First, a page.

The adventures of Gustave H, a legendary concierge at a famous hotel from the fictional Republic of Zubrowka between the first and second World Wars, and Zero Moustafa, the lobby boy who becomes his most trusted friend.
F. Murray Abraham,
When Lou Bloom, a driven man desperate for work, muscles into the world of L.A. crime journalism, he blurs the line between observer and participant to become the star of his own story. Aiding him in his effort is Nina, a TV-news veteran.
The greatest Olympic Wrestling Champion brother team joins Team Foxcatcher led by multimillionaire sponsor John E. du Pont as they train for the 1988 games in Seoul - a union that leads to unlikely circumstances.
Filmed over 12 years with the same cast, Richard Linklater's BOYHOOD is a groundbreaking story of growing up as seen through the eyes of a child named Mason (a breakthrough performance by Ellar Coltrane), who literally grows up on screen before our eyes. Starring Ethan Hawke and Patricia Arquette as Mason's parents and newcomer Lorelei Linklater as his sister Samantha, BOYHOOD charts the rocky terrain of childhood like no other film has before. Snapshots of adolescence from road trips and family dinners to birthdays and graduations and all the moments in between become transcendent, set to a soundtrack spanning the years from Coldplay's Yellow to Arcade Fire's Deep Blue. BOYHOOD is both a nostalgic time capsule of the recent past and an ode to growing up and parenting. Written by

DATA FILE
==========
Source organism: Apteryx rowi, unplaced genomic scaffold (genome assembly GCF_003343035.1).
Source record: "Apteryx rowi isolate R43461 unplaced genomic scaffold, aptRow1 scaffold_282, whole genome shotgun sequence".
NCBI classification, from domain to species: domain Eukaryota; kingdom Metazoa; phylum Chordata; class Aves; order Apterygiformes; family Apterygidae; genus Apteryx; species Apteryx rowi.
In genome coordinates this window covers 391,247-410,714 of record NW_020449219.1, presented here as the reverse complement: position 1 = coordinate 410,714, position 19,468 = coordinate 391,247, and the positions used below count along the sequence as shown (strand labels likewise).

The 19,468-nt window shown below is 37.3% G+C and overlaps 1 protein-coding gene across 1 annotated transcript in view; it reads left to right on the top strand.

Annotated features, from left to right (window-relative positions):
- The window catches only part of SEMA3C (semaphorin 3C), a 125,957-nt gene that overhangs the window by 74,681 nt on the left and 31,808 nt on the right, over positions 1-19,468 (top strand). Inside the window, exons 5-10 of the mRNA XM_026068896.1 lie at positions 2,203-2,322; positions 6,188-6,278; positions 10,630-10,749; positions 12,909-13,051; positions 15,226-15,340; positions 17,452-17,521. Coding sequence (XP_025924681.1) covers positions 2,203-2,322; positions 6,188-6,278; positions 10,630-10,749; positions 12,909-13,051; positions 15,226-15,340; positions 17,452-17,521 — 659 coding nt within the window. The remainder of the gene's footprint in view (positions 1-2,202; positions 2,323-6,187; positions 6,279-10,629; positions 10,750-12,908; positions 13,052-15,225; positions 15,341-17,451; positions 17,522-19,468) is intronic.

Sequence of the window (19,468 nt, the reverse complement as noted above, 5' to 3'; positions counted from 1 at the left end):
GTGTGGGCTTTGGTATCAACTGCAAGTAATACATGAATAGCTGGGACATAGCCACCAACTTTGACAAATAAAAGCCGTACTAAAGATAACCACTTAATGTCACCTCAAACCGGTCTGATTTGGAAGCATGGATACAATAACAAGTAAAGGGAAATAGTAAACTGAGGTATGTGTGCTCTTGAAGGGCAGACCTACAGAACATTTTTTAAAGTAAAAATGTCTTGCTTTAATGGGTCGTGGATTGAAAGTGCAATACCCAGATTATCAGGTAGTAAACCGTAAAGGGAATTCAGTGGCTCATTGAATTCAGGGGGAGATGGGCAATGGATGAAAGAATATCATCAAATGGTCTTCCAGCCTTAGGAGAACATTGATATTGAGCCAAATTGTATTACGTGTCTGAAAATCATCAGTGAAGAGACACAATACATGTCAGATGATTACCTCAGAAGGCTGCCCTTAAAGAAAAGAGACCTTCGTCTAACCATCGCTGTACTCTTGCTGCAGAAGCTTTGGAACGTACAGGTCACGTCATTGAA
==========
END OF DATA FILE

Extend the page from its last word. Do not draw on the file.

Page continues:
When the professor quotes from the Rolling Stones song "Bitch" he says, "when they call your name, I salivate like a Pavlov dog" The actual lyric is "When you call my name, I salivate like a Pavlov dog." See more »
Let It Die
Written by Dave Grohl, Taylor Hawkins, Nate Mendel, Chris Shiflett
Performed by Foo Fighters
Published by Flying Earform Music on behalf of BMG Bumblebee c/o BMG Rights Management (US) LLC, Songs of Universal, Inc. on behalf of Itself, MJ Twelve Music and I Love the Punk Rock Music/Universal Music Corp. on behalf of Living Under a Rock Music
Courtesy of RCA Records
By arrangement with Sony Music Licensing See more »
The good: production, shooting, editing, sound -- were all good.
The great: the idea of following the same boy and others for 11 years. Transitions from age to age were beautiful.
The tiresome: the acting. It was OK, but nothing that grabs you. Ellar Coltrane was at his acting best when he was young, but gradually got more stilted. This could have been due to the director more than to him.
The ugly: The script. Existential drivel, over and over. Every character was written in a way that remained two-dimensional, especially his sister and mother. Ethan Hawke as his father did the best job of any of them in bringing some depth of life to his role.
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